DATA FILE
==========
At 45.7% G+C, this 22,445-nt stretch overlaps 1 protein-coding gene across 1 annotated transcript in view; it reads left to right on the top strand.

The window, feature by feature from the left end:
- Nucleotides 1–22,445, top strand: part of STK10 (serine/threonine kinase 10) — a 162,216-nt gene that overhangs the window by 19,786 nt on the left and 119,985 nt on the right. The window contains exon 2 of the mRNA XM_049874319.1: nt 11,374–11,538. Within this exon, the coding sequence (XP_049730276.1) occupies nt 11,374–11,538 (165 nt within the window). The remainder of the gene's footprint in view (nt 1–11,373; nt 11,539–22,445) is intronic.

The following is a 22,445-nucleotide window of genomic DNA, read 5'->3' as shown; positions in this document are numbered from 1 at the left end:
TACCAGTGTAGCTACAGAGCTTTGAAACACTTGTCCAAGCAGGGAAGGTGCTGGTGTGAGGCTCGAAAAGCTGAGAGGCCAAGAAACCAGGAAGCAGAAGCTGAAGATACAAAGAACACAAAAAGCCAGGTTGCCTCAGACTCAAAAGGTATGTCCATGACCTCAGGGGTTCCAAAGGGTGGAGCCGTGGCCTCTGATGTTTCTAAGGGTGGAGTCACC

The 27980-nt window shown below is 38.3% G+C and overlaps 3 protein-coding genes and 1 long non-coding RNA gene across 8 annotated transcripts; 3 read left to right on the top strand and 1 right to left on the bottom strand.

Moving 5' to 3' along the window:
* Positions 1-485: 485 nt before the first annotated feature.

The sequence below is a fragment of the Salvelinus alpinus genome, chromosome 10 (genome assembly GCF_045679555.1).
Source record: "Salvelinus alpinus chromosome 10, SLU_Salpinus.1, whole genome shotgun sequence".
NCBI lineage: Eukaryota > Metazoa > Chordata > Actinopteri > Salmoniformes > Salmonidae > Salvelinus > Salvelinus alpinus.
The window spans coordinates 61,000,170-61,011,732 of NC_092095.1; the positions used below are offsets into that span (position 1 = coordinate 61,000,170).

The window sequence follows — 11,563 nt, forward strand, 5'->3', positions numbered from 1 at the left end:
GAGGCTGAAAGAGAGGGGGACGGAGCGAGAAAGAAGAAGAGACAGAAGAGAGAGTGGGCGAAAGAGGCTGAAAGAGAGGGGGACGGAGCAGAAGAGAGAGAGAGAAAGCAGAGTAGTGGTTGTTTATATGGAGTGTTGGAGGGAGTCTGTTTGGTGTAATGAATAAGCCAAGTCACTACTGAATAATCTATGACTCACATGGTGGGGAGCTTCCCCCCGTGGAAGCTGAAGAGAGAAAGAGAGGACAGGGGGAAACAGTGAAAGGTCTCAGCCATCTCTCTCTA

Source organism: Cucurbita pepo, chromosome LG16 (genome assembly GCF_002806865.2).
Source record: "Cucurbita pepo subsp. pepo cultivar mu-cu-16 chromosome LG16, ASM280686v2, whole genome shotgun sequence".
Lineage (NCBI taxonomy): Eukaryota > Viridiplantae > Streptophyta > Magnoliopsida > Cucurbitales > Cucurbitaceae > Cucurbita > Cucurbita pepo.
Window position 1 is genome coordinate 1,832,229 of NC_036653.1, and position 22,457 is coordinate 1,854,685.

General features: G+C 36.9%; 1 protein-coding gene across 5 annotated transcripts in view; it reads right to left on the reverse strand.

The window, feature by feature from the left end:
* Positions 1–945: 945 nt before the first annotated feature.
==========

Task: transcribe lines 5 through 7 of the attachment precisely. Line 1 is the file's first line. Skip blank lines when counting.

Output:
TACCAGTGTAGCTACAGAGCTTTGAAACACTTGTCCAAGCAGGGAAGGTGCTGGTGTGAGGCTCGAAAAGCTGAGAGGCCAAGAAACCAGGAAGCAGAAGCTGAAGATACAAAGAACACAAAAAGCCAGGTTGCCTCAGACTCAAAAGGTATGTCCATGACCTCAGGGGTTCCAAAGGGTGGAGCCGTGGCCTCTGATGTTTCTAAGGGTGGAGTCACC

The 27980-nt window shown below is 38.3% G+C and overlaps 3 protein-coding genes and 1 long non-coding RNA gene across 8 annotated transcripts; 3 read left to right on the top strand and 1 right to left on the bottom strand.

Moving 5' to 3' along the window: